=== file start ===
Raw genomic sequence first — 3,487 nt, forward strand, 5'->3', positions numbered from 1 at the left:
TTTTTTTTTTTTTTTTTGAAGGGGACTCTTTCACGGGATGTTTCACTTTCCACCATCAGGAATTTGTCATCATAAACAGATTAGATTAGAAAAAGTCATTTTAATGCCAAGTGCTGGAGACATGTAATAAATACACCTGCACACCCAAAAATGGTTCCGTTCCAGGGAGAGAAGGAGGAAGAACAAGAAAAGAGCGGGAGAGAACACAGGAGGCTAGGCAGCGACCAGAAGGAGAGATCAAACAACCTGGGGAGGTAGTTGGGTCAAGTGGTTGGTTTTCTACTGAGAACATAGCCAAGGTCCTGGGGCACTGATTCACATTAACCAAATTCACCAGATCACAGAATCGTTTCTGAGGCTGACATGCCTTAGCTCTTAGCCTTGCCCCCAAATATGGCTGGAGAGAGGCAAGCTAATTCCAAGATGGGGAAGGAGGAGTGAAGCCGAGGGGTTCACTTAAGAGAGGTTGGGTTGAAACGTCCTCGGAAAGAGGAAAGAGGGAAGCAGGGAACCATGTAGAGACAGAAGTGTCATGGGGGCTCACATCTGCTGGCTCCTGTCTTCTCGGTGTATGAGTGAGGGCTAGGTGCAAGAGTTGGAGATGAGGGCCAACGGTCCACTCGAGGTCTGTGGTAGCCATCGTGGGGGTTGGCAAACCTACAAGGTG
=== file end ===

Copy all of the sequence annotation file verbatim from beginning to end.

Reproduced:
Raw genomic sequence first — 3,487 nt, forward strand, 5'->3', positions numbered from 1 at the left:
TTTTTTTTTTTTTTTTTGAAGGGGACTCTTTCACGGGATGTTTCACTTTCCACCATCAGGAATTTGTCATCATAAACAGATTAGATTAGAAAAAGTCATTTTAATGCCAAGTGCTGGAGACATGTAATAAATACACCTGCACACCCAAAAATGGTTCCGTTCCAGGGAGAGAAGGAGGAAGAACAAGAAAAGAGCGGGAGAGAACACAGGAGGCTAGGCAGCGACCAGAAGGAGAGATCAAACAACCTGGGGAGGTAGTTGGGTCAAGTGGTTGGTTTTCTACTGAGAACATAGCCAAGGTCCTGGGGCACTGATTCACATTAACCAAATTCACCAGATCACAGAATCGTTTCTGAGGCTGACATGCCTTAGCTCTTAGCCTTGCCCCCAAATATGGCTGGAGAGAGGCAAGCTAATTCCAAGATGGGGAAGGAGGAGTGAAGCCGAGGGGTTCACTTAAGAGAGGTTGGGTTGAAACGTCCTCGGAAAGAGGAAAGAGGGAAGCAGGGAACCATGTAGAGACAGAAGTGTCATGGGGGCTCACATCTGCTGGCTCCTGTCTTCTCGGTGTATGAGTGAGGGCTAGGTGCAAGAGTTGGAGATGAGGGCCAACGGTCCACTCGAGGTCTGTGGTAGCCATCGTGGGGGTTGGCAAACCTACAAGGTG